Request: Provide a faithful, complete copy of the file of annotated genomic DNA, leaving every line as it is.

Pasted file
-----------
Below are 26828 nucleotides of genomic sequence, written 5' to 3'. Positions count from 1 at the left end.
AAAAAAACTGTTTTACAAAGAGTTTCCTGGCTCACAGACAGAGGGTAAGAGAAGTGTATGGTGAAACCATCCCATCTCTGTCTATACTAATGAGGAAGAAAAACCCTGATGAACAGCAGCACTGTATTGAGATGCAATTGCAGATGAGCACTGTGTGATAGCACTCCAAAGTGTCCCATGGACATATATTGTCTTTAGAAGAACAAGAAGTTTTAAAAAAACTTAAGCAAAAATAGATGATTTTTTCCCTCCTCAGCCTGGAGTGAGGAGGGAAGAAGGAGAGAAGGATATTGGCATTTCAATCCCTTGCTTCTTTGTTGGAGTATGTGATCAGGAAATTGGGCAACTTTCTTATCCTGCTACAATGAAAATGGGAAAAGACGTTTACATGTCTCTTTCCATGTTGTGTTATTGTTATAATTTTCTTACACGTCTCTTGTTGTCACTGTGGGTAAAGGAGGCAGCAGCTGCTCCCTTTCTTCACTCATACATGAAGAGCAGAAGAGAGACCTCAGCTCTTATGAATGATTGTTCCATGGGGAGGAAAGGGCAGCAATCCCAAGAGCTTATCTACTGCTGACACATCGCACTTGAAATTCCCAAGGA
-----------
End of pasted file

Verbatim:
Below are 26828 nucleotides of genomic sequence, written 5' to 3'. Positions count from 1 at the left end.
AAAAAAACTGTTTTACAAAGAGTTTCCTGGCTCACAGACAGAGGGTAAGAGAAGTGTATGGTGAAACCATCCCATCTCTGTCTATACTAATGAGGAAGAAAAACCCTGATGAACAGCAGCACTGTATTGAGATGCAATTGCAGATGAGCACTGTGTGATAGCACTCCAAAGTGTCCCATGGACATATATTGTCTTTAGAAGAACAAGAAGTTTTAAAAAAACTTAAGCAAAAATAGATGATTTTTTCCCTCCTCAGCCTGGAGTGAGGAGGGAAGAAGGAGAGAAGGATATTGGCATTTCAATCCCTTGCTTCTTTGTTGGAGTATGTGATCAGGAAATTGGGCAACTTTCTTATCCTGCTACAATGAAAATGGGAAAAGACGTTTACATGTCTCTTTCCATGTTGTGTTATTGTTATAATTTTCTTACACGTCTCTTGTTGTCACTGTGGGTAAAGGAGGCAGCAGCTGCTCCCTTTCTTCACTCATACATGAAGAGCAGAAGAGAGACCTCAGCTCTTATGAATGATTGTTCCATGGGGAGGAAAGGGCAGCAATCCCAAGAGCTTATCTACTGCTGACACATCGCACTTGAAATTCCCAAGGA